Starkey: Be grateful, Steelers fans
TribLIVE Sports Videos
The cartoon depicts a man hanging upside down in a medieval torture chamber, screaming “Pain! More pain! I love it!”
A guard turns to an assistant, points his thumb back at the man in the chamber and says, “Bills fan.”
Be grateful, Steelers followers. That could be you.
Your team is headed for its first losing season in, what, a decade? The Buffalo Bills haven't won a playoff game since 1995 and haven't had a winning season since 2004. Their eight-year slide is tied with the Minnesota Timberwolves for the longest active losing streak in pro sports, a title long held by your precious Pirates.
And that's not the half of it.
The Bills once lost four straight Super Bowls.
Their worst moment (wide right) was satirized in a dark Vincent Gallo film called “Buffalo 66.”
Their stadium is nicknamed “The Ralph.”
They went 0-for-the-1970s against the Miami Dolphins and nearly topped themselves by losing 15 straight to Bill Belichick's Patriots.
Their all-time best player is O.J. Simpson, for goodness sake.
And that's still not the half of it.
I speak from experience here. I grew up in Western New York. I am a recovering Bills fan. I am permanently scarred, and I am not alone.
So if you're looking to perform a good deed Sunday — and perhaps gain some perspective before you have to watch William Gay again — scan the tailgate parties and find somebody dressed in red, white and blue. That would be a Bills fan. Extend a hand. Tell him you're sorry for his losses (132 of them since the turn of the millennium). Tell him you're a big Jeff Tuel backer. Assure him that your team stinks worse than his.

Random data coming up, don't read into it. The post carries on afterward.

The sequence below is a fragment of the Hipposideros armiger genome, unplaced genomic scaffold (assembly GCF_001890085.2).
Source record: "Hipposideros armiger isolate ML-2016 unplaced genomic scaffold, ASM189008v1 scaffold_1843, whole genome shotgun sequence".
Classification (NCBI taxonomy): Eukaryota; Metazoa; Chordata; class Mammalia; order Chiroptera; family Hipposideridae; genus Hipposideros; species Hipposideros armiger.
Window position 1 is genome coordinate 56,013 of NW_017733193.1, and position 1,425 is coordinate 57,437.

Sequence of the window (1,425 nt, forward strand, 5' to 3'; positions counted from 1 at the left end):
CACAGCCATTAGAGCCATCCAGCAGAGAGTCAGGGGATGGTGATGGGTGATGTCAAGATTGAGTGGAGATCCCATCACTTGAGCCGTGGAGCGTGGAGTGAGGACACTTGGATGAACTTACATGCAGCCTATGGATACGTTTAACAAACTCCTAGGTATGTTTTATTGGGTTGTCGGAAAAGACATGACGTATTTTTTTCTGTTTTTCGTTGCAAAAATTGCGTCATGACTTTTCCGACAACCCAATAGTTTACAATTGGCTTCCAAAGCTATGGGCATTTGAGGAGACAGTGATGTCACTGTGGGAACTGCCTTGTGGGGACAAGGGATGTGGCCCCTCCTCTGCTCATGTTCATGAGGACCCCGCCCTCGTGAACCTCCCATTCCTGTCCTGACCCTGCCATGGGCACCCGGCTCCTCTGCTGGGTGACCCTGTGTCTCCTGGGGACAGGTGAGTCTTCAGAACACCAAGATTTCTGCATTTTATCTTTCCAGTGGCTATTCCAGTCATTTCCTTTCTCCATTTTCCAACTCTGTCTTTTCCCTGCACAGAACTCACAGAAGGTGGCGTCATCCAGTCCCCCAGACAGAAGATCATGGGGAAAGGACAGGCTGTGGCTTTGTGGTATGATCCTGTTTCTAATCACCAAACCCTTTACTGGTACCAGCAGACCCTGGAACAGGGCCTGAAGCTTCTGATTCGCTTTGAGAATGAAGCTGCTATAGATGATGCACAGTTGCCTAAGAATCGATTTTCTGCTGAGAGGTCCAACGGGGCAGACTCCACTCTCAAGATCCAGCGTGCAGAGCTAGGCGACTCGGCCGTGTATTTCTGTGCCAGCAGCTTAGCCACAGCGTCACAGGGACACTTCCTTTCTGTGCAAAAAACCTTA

Mostly, though, use the opportunity to appreciate your good fortune, even if these past few years have been rough. OK, they've been brutal, and the worst could lie ahead: The Steelers could finish behind the Cleveland Browns for the first time since 1989 — the same year the Bills sustained a soul-searing playoff loss at Cleveland because Ronnie Harmon couldn't catch a pass RIGHT IN HIS FREAKIN' HANDS! (relapse alert).
See, the Bills can beat any low point in modern Steelers history and throw out 10 more before you can say “Tim Tebow.”
I watched Joe Dufek attempt to play quarterback. I saw Kay Stephenson impersonate a head coach. I lived through every sickening Super Bowl loss, viewing them from increasingly dismal surroundings. The fourth found me alone in an efficiency apartment in Shadyside, in the dark, staring at a 15-inch black-and-white TV, knowing the Bills would lose even though they led at the half.
Do you know what that does to a man?
You either become a masochist, like the poor sap in the cartoon, or you walk away. I stuck with the Bills until the late 1990s, until owner Ralph Wilson stabbed Doug Flutie in the back as a thank-you for resuscitating the franchise. I still own a box of Flutie Flakes.
The last game I watched as a fan was the 1999 wild-card game at Tennessee — the one where Flutie was benched for a beach bum named Rob Johnson. The one where the Titans pulled off their version of The Immaculate Reception, winning on a trick kickoff return.